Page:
The difference is, is that when Democrats identify these problems, they quickly, you know, turn it over to the Ethics Committee and say, let's move. Unlike the Republicans who just waited and waited and waited. But I do believe at the end of the day, we're going to put this behind us and hold these politicians to the highest standards possible.
DOWD: George, does this have more of an effect, it's just a temporary thing, or can this have an effect on the election?
WILL: I think it colors the election. I mean, if people knew about New York -- I like the -- what was it, a New York City councilman billed $177 for a bagel and a soda? There's the assemblywoman who threw scolding coffee in the eyes of her staff member. One guy up there stole from the Little League. That's not good.
Now, does it color this? I think the 1984 (sic) election is often blamed because they didn't pass Hillary's health care plan. Nonsense.
WILL: '94, sorry. What happened then, 40 years of Democratic control of the House of Representatives ended because the entitlement mentality had become so strong that they had the House banking scandal, and things like that colored the election.
REICH: I find it very, very hard to believe that even the past week is on par with Tom DeLay and Jack Abramoff and the moral and ethical turpitude spread over the Republican Party before 2006.
I do think that there is an ethical issue here--
DOWD: Some might say there's still plenty of time.
REICH: I think it's a bipartisan ethical issue. When the Ethics Committee in the House said recently that it doesn't matter if there are earmarks that look to everyone as if they are payments and paybacks for political campaigns, whether it's Republicans or Democrats getting those earmarks, that, to me, is really offensive. I don't know how you guys feel, but that to me is the biggest moral and ethical problem we have.
REICH: Why do we have these earmarks?
CLARKE: Neither party has the monopoly on corruption and sleaziness. The Democrats are making a very hard run for it in this last week. I think more interesting is the long-term effects. I think it adds to the cynicism about Washington. It's Washington and they play by different rules and they set up rules for themselves. I think you're going to see more of what happened to Kay Bailey Hutchison and Rick Perry. If you're not from Washington or you can pretend you're not really part of the Washington culture, you're going to do better. And it's sad more than anything else.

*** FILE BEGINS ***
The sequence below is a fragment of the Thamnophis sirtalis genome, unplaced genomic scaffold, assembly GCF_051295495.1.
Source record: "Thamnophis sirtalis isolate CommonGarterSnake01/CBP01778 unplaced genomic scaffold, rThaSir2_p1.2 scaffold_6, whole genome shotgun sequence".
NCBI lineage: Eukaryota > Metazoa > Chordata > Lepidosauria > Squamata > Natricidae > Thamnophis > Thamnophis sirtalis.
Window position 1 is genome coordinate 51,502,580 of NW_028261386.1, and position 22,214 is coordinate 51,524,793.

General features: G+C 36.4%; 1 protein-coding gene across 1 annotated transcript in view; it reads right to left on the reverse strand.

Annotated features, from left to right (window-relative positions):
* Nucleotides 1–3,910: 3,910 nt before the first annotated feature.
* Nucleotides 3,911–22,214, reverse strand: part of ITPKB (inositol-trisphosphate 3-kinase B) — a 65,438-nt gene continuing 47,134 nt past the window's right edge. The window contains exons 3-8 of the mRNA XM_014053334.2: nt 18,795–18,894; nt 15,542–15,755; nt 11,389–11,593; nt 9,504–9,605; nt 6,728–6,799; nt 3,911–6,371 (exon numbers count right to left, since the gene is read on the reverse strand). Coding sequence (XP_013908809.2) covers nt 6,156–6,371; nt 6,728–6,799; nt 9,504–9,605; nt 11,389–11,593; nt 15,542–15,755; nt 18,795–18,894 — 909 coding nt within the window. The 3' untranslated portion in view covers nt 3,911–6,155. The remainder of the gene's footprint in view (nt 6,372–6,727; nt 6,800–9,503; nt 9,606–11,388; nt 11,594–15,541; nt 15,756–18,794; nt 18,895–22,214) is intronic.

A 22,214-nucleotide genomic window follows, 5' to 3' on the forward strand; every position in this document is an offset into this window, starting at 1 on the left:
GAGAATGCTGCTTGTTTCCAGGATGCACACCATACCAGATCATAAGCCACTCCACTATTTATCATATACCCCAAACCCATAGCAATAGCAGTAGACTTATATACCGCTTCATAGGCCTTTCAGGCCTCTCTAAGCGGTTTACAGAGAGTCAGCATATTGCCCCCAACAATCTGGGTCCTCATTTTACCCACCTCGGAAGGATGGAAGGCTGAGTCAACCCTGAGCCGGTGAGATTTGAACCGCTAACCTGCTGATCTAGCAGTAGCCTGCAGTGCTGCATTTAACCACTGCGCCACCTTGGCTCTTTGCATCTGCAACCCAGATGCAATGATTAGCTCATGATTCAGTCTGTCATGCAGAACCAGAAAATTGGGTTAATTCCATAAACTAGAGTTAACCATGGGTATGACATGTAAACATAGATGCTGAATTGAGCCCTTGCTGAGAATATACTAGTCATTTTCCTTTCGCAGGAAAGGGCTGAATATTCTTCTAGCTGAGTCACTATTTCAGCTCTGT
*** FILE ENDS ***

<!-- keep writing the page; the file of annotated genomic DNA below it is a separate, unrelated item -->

DOWD: Well that brings up an interesting spot -- Senator Lincoln in Nebraska -- I mean in Arkansas is in a very tight race in the primary and the general election and she just put a spot on the air, which is an amazing spot for an incumbent to run, which is basically not lauding what she's done in Washington, but stopping what she's done even though she's part of the majority. Let's take a look at that.
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UNIDENTIFIED FEMALE: This is why I voted against giving more money to Wall Street, against the auto company bailout, against the public option health care plan and against the cap and trade bill which would raise energy costs on our kids. None of those were right for Arkansas. Some in my party didn't like it very much. But I approved this message because I don't answer to my party. I answer to Arkansas.
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